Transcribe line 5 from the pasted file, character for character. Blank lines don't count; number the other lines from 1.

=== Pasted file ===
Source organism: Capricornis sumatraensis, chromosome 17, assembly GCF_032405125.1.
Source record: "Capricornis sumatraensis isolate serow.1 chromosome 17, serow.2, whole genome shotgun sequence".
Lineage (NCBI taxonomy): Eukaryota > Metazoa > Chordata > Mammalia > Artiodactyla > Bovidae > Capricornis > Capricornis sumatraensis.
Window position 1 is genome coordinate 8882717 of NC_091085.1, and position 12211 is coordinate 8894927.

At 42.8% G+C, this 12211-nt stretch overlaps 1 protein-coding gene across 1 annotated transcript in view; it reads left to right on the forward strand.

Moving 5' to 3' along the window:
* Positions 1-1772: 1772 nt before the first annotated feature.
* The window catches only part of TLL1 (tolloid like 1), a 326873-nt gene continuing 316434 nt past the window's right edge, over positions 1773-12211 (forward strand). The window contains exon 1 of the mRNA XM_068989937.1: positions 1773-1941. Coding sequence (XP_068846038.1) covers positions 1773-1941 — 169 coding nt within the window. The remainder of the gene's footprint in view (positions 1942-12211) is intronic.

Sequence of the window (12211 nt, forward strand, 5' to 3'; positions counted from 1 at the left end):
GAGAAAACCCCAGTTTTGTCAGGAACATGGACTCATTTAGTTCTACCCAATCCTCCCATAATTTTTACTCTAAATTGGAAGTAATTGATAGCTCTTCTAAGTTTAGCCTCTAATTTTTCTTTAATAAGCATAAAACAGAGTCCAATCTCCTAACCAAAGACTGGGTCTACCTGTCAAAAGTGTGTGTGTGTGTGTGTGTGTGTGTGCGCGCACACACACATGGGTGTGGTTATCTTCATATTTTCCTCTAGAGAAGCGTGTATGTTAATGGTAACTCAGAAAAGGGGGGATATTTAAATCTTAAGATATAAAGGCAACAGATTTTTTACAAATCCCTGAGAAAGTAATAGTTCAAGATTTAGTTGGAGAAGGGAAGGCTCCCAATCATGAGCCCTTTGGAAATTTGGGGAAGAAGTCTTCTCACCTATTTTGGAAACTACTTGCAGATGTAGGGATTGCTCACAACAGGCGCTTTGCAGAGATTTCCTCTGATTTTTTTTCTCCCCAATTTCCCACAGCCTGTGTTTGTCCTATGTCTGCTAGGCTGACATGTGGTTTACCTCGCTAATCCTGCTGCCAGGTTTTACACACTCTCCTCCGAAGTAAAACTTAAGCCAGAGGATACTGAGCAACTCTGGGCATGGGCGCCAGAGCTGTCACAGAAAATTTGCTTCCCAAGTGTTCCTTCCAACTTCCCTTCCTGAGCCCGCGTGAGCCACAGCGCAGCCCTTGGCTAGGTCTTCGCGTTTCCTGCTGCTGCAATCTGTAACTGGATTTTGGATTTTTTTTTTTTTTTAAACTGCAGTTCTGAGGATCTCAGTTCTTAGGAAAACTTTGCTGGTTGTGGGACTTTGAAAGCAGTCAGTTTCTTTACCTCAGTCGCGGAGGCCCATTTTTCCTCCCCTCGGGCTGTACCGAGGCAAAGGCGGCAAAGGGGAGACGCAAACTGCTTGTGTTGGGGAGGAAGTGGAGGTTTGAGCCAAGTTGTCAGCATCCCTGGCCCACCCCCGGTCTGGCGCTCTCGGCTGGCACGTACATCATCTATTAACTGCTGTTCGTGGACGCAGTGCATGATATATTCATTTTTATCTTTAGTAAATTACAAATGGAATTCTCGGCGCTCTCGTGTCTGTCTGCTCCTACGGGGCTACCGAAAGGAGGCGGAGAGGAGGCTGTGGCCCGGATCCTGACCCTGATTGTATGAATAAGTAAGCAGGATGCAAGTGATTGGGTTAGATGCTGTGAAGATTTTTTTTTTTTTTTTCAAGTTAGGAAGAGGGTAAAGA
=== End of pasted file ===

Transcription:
At 42.8% G+C, this 12211-nt stretch overlaps 1 protein-coding gene across 1 annotated transcript in view; it reads left to right on the forward strand.